Tag Archives: Islamist

Sentence first, verdict afterwards. — Lewis Carroll

Jacinda

Jacinda Ardern, Prime Minister of New Zealand, poses with Justin Trudeau, Prime Minister of Canada and Sadiq Khan, Lord Mayor of London.

“Sentence first, verdict afterwards,” is the unreasonable demand issued by the Queen at the trial in the novel Alice in Wonderland by Lewis Carroll. What brings this quotation to mind is the absurdity of the emotional and knee jerk response to the terror attack in Christchurch, New Zealand by Prime Minister Jacinda Ardern. Her mawkish virtue signalling and condescension towards Muslims is truly cringe-worthy. I can only surmise this is a desperate effort to appease Islamists. It is a despairing ploy on her part to ward off a retaliatory attack on New Zealand by Islamists. If Jacinda Ardern thinks putting on a Muslim veil, encouraging New Zealanders to do the same, broadcasting the Islamic call to prayer over the airwaves, and having an Islamic prayer recited in parliament is going to impress Islamists, she is delusional. New Zealand had better brace itself for retribution from Islamists for the 50 Muslim citizens killed in Christchurch.

If this situation were not bad enough, Jacinda Ardern, moved ahead with a hastily crafted plan to prohibit specific makes and models of semi-automatic guns currently owned by New Zealanders. She justifies this decision in pointing to the dead and wounded in the Christchurch terror attack. This decision is emotionally driven, poorly thought out–there is zero public consultation. Sure, it is very popular with supporters of gun prohibition, both in New Zealand and across the world, but what does she expect to accomplish with this course of action? The people gunned down in the mosques in Christchurch were helpless against the attacker. It took New Zealand police 36 minutes to arrive on the scene. The fact that the attacker used semi-automatic rifles in the attack is incidental. The attacker in the shooting spree at the École Polytechnique at the Université de Montréal in 1989–in which 14 women were murdered–used a semi-automatic rifle. As the Report of the Coroner’s Investigation into the shooting at the École Polytechnique concluded: “with the unlimited ammunition and time that [the shooter–name redacted by the author] had available to him, he would probably have been able to achieve similar results even with a conventional hunting weapon, which itself is readily accessible.” (Report of Coroner’s Investigation)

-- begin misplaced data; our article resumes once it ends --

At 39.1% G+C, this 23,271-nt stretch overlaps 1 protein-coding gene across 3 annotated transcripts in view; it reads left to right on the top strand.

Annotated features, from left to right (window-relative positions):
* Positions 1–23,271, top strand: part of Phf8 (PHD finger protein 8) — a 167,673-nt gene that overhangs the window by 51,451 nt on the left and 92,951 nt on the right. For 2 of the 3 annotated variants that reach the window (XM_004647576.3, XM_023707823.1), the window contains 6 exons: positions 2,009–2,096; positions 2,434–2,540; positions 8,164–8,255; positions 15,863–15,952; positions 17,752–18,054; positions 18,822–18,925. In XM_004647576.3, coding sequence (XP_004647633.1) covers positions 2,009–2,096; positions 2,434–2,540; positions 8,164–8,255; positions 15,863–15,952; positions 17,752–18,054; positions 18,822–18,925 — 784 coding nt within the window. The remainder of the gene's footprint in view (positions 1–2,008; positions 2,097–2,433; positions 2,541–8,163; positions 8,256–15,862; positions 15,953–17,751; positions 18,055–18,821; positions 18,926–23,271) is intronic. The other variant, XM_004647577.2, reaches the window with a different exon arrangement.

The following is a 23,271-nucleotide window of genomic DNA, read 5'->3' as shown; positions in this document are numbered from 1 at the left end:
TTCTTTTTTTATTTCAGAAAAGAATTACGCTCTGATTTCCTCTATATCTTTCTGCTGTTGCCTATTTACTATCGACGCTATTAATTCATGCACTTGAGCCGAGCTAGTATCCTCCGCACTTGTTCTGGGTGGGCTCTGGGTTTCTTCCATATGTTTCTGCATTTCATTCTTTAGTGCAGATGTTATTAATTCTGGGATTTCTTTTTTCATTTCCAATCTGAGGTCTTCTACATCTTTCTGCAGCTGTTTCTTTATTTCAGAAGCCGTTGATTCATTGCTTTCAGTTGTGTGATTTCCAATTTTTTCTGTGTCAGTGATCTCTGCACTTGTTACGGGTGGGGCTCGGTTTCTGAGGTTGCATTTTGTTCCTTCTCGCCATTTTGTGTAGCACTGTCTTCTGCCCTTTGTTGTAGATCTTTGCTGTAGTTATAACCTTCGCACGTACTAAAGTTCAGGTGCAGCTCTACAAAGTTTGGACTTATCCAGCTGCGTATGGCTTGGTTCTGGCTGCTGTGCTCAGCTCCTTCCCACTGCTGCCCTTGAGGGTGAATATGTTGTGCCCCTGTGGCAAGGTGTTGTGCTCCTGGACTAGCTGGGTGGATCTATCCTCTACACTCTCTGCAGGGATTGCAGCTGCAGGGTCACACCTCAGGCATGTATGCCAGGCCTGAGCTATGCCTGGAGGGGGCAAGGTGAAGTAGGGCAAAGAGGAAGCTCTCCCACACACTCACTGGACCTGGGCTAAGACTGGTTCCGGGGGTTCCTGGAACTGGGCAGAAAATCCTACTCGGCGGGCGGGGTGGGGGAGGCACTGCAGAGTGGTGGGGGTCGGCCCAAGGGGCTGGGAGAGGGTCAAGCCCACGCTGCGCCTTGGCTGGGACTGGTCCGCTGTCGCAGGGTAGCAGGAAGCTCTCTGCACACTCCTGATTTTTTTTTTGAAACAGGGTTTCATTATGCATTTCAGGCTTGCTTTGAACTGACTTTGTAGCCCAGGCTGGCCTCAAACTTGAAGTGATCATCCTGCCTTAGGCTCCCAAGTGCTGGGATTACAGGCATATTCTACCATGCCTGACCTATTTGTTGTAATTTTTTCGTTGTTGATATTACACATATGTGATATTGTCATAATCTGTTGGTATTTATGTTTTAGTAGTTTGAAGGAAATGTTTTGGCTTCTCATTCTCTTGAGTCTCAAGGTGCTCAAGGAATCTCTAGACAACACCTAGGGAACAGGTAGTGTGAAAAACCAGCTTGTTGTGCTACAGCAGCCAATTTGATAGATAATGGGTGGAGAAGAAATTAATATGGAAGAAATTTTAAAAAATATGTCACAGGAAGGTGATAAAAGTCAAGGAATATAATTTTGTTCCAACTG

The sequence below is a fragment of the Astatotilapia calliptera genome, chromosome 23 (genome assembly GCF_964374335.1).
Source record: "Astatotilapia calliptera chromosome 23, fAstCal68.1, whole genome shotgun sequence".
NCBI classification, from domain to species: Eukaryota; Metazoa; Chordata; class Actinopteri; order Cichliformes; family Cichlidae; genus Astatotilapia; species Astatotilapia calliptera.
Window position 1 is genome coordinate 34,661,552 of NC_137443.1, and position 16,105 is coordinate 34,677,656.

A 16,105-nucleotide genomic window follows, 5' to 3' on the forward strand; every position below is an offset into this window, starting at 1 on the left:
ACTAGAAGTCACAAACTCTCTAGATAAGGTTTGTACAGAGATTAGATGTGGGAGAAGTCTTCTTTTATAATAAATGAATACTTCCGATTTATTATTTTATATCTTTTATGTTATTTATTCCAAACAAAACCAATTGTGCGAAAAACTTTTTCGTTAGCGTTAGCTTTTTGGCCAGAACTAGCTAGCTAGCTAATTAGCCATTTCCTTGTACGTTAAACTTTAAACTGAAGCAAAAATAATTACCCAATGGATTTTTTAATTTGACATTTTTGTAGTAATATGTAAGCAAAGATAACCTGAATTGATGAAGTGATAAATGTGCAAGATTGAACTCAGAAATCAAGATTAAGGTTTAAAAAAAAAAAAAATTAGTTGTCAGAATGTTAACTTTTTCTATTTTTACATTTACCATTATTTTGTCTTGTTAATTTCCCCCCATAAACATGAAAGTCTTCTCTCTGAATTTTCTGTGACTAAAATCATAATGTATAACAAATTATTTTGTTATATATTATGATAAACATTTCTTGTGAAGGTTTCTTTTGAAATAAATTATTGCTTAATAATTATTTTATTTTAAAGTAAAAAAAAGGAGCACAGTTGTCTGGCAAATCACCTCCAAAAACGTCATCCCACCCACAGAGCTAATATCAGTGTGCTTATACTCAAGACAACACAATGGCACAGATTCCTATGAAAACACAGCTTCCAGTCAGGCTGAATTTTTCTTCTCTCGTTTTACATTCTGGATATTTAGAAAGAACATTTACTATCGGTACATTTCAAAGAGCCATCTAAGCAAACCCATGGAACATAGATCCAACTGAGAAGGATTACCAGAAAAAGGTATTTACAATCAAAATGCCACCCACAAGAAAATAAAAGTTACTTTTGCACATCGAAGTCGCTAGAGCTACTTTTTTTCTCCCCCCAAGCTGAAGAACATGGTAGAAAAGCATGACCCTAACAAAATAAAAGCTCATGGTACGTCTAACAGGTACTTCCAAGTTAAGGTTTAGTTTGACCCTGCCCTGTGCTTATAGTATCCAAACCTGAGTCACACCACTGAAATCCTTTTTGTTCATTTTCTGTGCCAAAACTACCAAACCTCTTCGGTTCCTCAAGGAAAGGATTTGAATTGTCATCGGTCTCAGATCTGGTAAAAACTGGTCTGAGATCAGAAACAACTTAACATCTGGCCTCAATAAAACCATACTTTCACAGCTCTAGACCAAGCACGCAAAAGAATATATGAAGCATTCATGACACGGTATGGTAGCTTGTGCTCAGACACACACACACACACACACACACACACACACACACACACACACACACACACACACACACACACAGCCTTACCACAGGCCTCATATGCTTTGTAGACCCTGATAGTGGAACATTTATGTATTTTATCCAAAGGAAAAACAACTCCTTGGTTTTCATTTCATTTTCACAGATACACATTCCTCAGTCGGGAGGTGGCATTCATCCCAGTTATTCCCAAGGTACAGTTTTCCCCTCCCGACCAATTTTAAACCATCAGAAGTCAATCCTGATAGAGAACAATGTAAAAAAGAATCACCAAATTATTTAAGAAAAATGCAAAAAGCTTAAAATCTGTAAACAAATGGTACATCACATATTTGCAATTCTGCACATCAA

There has not been an investigation into the attack on the mosques in Christchurch and the background of the perpetrator. Therefore, there is no rational basis on which to proceed with the prohibition of specified makes and models of semi-automatic guns as a response to this atrocity. Just as in Alice in Wonderland, Jacinta Ardern demands “sentence first, verdict afterwards.” Her maudlin virtue signalling and knee jerk jump to implement gun prohibition shows how weak and emotionally driven she is as Prime Minister. It does not inspire confidence. I hope the police and intelligence services in New Zealand are actively preparing for the likelihood of Islamist retaliation. It is sure to come. Beyond that, New Zealand’s gun owners are preparing for a fight with their government over the hasty decision to advance the prohibition of specific makes and models of semi-automatic guns. The dispute between New Zealand’s gun owners and their government only diverts attention from the threat of terrorism and ensures that New Zealanders are as helpless as the men, women and children gunned down in the mosques in Christchurch given the risk of future terror attacks.

I hope New Zealanders pull together and calmly and rationally take stock of their situation and work toward developing practical measures to ensure the peace and security of every individual and community in their society.

Posted by Geoffrey

Advertisements

Art is permitted to survive only if it renounces the right to be different, and integrates itself into the omnipotent realm of the profane. — Theodor Adorno

charlie-hebdo-cover-paris-shooting-012emile